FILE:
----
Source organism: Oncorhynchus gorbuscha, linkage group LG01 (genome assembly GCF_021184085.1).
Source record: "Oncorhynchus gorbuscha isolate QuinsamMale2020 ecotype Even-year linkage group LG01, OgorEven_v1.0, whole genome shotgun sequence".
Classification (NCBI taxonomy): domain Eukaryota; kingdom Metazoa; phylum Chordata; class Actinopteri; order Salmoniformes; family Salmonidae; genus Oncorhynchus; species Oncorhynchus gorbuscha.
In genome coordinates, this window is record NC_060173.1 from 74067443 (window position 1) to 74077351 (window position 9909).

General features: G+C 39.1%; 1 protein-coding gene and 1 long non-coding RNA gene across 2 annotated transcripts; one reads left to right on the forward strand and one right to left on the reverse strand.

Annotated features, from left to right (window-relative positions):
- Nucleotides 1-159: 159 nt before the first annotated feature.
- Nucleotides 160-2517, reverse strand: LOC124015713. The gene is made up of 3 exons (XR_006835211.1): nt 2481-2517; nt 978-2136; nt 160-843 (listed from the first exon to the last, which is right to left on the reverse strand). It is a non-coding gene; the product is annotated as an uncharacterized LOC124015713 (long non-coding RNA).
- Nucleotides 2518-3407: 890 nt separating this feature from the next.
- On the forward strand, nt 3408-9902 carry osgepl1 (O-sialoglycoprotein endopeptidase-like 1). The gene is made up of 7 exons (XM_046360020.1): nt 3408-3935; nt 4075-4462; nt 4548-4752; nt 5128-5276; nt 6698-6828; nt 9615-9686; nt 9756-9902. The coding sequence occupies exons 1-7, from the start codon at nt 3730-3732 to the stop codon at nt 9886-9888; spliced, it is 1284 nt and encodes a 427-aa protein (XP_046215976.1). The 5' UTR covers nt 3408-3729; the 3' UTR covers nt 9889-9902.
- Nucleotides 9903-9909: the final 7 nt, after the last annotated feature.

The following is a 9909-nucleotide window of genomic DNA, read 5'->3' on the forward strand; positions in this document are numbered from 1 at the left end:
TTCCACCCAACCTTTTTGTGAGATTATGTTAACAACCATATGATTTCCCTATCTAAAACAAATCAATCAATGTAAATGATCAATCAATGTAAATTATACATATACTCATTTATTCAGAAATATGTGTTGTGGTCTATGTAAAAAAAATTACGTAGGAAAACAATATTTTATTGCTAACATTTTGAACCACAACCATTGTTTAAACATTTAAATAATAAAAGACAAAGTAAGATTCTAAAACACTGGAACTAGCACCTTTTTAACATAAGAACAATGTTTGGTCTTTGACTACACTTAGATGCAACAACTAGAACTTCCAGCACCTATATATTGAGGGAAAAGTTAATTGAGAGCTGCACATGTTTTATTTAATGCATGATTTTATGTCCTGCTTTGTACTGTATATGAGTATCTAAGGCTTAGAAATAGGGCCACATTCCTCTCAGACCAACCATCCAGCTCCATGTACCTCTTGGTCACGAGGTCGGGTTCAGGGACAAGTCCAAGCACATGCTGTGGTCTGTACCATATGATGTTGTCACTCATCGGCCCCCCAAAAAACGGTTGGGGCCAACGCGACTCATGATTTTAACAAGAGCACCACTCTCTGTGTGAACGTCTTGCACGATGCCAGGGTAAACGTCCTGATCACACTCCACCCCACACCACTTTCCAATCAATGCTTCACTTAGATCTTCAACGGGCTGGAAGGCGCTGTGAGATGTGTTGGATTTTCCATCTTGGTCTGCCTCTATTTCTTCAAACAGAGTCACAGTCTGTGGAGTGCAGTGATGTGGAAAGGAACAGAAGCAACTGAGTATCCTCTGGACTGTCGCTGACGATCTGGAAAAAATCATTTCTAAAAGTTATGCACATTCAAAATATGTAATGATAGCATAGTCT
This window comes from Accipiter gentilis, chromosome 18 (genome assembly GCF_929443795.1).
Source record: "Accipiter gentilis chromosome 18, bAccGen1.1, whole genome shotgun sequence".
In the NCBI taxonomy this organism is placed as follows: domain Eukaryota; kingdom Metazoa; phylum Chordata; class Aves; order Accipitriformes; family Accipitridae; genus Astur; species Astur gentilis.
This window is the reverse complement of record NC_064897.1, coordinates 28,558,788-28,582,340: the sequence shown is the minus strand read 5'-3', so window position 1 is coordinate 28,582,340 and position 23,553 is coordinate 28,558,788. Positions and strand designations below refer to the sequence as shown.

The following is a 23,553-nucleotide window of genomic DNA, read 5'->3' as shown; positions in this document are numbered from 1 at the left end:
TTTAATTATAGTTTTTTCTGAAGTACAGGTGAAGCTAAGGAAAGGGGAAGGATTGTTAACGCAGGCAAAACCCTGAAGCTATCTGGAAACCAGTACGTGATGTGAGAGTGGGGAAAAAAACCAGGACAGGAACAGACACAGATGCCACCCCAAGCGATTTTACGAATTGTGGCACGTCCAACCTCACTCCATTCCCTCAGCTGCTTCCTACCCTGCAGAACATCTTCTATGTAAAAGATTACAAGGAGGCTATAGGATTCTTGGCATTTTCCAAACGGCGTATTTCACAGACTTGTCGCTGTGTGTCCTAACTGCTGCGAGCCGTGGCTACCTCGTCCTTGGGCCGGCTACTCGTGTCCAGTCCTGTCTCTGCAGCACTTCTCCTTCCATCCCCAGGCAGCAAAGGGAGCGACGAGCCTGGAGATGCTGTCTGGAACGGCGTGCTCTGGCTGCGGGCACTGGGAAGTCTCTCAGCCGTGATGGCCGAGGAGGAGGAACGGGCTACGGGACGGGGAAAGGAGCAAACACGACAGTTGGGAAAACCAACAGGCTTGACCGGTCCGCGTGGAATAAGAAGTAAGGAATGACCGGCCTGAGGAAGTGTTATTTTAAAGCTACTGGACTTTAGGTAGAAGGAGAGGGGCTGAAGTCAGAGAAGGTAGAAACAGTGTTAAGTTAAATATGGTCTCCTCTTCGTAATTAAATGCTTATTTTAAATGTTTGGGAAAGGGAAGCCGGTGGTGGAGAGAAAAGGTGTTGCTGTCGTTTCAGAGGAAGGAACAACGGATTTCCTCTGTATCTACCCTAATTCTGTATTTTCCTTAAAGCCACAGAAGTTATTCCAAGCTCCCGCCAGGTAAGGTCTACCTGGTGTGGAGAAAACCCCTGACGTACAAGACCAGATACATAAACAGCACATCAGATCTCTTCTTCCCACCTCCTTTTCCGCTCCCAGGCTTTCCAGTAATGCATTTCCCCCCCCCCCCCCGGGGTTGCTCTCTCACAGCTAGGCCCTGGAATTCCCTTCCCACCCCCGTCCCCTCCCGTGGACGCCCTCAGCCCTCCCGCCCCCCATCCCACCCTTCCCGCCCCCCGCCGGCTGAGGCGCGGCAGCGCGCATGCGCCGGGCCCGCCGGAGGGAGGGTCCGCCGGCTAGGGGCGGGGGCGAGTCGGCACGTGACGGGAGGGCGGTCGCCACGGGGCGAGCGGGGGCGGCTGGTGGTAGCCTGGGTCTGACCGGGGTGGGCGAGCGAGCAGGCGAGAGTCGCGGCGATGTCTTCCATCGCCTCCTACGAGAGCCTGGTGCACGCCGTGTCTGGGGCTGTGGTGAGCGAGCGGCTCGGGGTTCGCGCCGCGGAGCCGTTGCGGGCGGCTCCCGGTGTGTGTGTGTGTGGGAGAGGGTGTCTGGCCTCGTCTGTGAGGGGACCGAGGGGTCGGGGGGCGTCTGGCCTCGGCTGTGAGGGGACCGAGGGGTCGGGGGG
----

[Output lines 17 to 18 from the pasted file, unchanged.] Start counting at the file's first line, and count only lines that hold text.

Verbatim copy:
This window is the reverse complement of record NC_064897.1, coordinates 28,558,788-28,582,340: the sequence shown is the minus strand read 5'-3', so window position 1 is coordinate 28,582,340 and position 23,553 is coordinate 28,558,788. Positions and strand designations below refer to the sequence as shown.

The following is a 23,553-nucleotide window of genomic DNA, read 5'->3' as shown; positions in this document are numbered from 1 at the left end: